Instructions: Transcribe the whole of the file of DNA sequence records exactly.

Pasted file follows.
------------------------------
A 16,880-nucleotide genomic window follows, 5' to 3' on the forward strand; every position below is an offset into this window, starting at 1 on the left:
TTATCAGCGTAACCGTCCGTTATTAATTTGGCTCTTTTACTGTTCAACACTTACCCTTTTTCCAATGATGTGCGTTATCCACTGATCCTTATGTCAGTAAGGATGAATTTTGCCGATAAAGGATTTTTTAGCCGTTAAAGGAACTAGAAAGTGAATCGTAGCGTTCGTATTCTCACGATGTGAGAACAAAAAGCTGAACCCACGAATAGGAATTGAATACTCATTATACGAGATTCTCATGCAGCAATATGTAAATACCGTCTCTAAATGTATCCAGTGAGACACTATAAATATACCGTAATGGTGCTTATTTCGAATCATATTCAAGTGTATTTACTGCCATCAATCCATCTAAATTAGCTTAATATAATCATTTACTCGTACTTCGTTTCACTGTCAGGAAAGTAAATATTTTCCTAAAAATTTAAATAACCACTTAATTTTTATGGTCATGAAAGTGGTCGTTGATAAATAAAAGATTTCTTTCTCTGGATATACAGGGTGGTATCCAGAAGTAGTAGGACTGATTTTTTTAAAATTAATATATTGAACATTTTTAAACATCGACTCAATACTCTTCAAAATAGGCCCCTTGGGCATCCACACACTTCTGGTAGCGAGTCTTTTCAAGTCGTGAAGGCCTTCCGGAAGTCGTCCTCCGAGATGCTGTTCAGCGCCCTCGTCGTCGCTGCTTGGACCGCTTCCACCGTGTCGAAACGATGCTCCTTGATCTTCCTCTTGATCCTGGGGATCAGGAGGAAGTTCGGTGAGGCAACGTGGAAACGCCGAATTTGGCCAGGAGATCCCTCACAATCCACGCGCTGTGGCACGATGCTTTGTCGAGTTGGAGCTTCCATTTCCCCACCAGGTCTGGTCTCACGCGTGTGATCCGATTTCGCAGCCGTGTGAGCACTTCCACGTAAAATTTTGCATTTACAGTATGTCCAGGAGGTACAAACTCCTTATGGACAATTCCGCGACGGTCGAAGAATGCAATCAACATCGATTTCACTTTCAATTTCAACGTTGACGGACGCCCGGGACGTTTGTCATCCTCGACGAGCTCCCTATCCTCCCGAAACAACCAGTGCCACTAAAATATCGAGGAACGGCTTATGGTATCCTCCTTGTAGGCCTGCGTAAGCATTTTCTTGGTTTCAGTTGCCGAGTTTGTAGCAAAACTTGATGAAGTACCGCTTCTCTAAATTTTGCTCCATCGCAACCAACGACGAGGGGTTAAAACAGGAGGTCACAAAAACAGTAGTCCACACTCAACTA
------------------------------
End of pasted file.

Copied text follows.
A 16,880-nucleotide genomic window follows, 5' to 3' on the forward strand; every position below is an offset into this window, starting at 1 on the left:
TTATCAGCGTAACCGTCCGTTATTAATTTGGCTCTTTTACTGTTCAACACTTACCCTTTTTCCAATGATGTGCGTTATCCACTGATCCTTATGTCAGTAAGGATGAATTTTGCCGATAAAGGATTTTTTAGCCGTTAAAGGAACTAGAAAGTGAATCGTAGCGTTCGTATTCTCACGATGTGAGAACAAAAAGCTGAACCCACGAATAGGAATTGAATACTCATTATACGAGATTCTCATGCAGCAATATGTAAATACCGTCTCTAAATGTATCCAGTGAGACACTATAAATATACCGTAATGGTGCTTATTTCGAATCATATTCAAGTGTATTTACTGCCATCAATCCATCTAAATTAGCTTAATATAATCATTTACTCGTACTTCGTTTCACTGTCAGGAAAGTAAATATTTTCCTAAAAATTTAAATAACCACTTAATTTTTATGGTCATGAAAGTGGTCGTTGATAAATAAAAGATTTCTTTCTCTGGATATACAGGGTGGTATCCAGAAGTAGTAGGACTGATTTTTTTAAAATTAATATATTGAACATTTTTAAACATCGACTCAATACTCTTCAAAATAGGCCCCTTGGGCATCCACACACTTCTGGTAGCGAGTCTTTTCAAGTCGTGAAGGCCTTCCGGAAGTCGTCCTCCGAGATGCTGTTCAGCGCCCTCGTCGTCGCTGCTTGGACCGCTTCCACCGTGTCGAAACGATGCTCCTTGATCTTCCTCTTGATCCTGGGGATCAGGAGGAAGTTCGGTGAGGCAACGTGGAAACGCCGAATTTGGCCAGGAGATCCCTCACAATCCACGCGCTGTGGCACGATGCTTTGTCGAGTTGGAGCTTCCATTTCCCCACCAGGTCTGGTCTCACGCGTGTGATCCGATTTCGCAGCCGTGTGAGCACTTCCACGTAAAATTTTGCATTTACAGTATGTCCAGGAGGTACAAACTCCTTATGGACAATTCCGCGACGGTCGAAGAATGCAATCAACATCGATTTCACTTTCAATTTCAACGTTGACGGACGCCCGGGACGTTTGTCATCCTCGACGAGCTCCCTATCCTCCCGAAACAACCAGTGCCACTAAAATATCGAGGAACGGCTTATGGTATCCTCCTTGTAGGCCTGCGTAAGCATTTTCTTGGTTTCAGTTGCCGAGTTTGTAGCAAAACTTGATGAAGTACCGCTTCTCTAAATTTTGCTCCATCGCAACCAACGACGAGGGGTTAAAACAGGAGGTCACAAAAACAGTAGTCCACACTCAACTA